By Michael DePietro
On March 31, Gov. Andrew Cuomo signed legislation legalizing adult use of cannabis throughout New York. During the announcement, Cuomo said the development of an adult-use cannabis industry in New York has, “The potential to create significant economic opportunities for New Yorkers and the state.” Its estimated the industry could bring in $350 million in tax revenue each year and potentially create 30,000 to 60,000 jobs.
With new jobs comes the need for an educational infrastructure designed to train for these new positions. But while many schools around the state are just now beginning to design programs to meet this new demand, Niagara County Community College finds itself very much ahead of the curve.
In 2019, the college began offering a cannabis-focused curriculum through its horticulture program. Last year, it expanded its cannabis-centric course offerings to its accomplished culinary arts program. NCCC is now one of the only SUNY-accredited schools to offer a culinary-centric cannabis course.
“It's interesting because we really did come out ahead,” said Lydia Ulatowski, vice president of academic affairs. “We were just anticipating – looking at places like California and Colorado and knowing that it's been legalized in different states – we just knew that eventually New York would get involved in this, and so we started thinking about what we could do – particularly since we have our horticulture program. And then if you just look at employment outlooks across the nation, 44% in job increases are expected in the cannabis field. So we just kept on looking at those numbers and we knew they weren’t gonna go away anytime soon.”
While NCCC said it is proud of its foresight and willingness to prepare for the changing job market, Ulatowski said the real credit is owed to forward-thinking faculty.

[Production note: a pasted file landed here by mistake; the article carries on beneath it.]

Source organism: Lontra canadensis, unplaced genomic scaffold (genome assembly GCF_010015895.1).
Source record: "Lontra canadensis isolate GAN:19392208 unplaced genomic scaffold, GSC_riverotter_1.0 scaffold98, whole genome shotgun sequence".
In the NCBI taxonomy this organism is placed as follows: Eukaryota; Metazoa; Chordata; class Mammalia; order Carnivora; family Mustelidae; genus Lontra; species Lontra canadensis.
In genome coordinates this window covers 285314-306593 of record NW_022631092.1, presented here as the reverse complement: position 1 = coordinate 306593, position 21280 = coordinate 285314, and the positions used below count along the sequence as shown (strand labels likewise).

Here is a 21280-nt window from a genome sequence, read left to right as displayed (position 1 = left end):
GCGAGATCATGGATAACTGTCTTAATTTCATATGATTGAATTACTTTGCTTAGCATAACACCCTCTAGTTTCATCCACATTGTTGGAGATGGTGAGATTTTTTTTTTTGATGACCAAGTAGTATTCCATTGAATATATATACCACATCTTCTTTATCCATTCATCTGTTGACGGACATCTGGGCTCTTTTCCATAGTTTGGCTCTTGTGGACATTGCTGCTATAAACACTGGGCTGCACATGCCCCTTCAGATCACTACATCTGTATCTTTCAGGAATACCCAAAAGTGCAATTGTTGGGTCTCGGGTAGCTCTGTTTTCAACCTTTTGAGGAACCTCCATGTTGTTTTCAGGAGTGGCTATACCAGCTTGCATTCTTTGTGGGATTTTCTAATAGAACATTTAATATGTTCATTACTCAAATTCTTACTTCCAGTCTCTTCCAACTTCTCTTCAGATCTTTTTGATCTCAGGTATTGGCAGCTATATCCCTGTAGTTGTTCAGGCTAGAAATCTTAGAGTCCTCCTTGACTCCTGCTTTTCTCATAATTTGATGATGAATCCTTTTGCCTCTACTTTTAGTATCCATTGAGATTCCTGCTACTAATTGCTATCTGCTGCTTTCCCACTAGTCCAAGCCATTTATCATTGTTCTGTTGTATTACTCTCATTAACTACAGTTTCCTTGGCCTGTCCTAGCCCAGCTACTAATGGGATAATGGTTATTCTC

“I really give kudos to our faculty for knowing their own industry. They know what's coming down the pipe. They know what it is our students need to know,” she said.
Among those faculty members are horticulture program coordinator Carolyn Stanko, who spearheaded the efforts to implement cannabis courses into the horticulture program.
Stanko said, “We have a horticulture program that's been around since 1979 and all these years we've focused on traditional horticulture. … But in 2018, the federal government redid the farm bill and they took hemp off of the controlled substances list, which allowed growers around the country to start growing hemp. We recognized this new crop was going to necessitate that we start being able to provide employees to these growers.”
The department went on to debut four courses in fall 2019 – business of cannabis, cannabis production, biology of cannabis and cannabis pest management. Going forward, the program will also be offering two new classes: medical applications of marijuana and extraction technologies.
But the coursework is only one facet of why NCCC’s programs are so valuable. Per the degree program, students are required to fulfill an internship the college provides through a number of local partners. This gives them an edge in an ever-growing job market.
“We've been placing those students that have a cannabis focus into positions with local growers of hemp and retail CBD sites,” Stanko said. “So, they've been getting their hands on training right with local businesses. They're seeing how it is from ground up. And then they're going on to get employment in that industry as well. We have a number of externship/internship sites that support our students and … we're very grateful for everything they do for our students. They're a big partner in helping train our students and readying them for the industry. So, it works out really well. We have near 100% employment across the program – from the traditional program to cannabis – and we just see it growing. Now that recreational marijuana is (legal), we see that expanding.”
Stanko said a local growing partner, Wheatfield Gardens, would be adding an extraction facility that will provide interns hands-on opportunities through a newly offered extraction class. She also said the program did have one medical marijuana site lined up for interns last spring, but COVID-19 forced the program to pause. Stanko said the program is expected to resume.
“It's exciting. We always try to address the needs of our community and the needs of local industry, and this is just one more way where we're able to do that,” she said of the cannabis curriculum. “Students have been asking about this for a long time and, now that we can do it, it's a great thing. It’s one of the fastest-growing programs on campus right now. COVID has really hurt the enrollment of a lot of colleges and universities, but our program is growing very strongly.”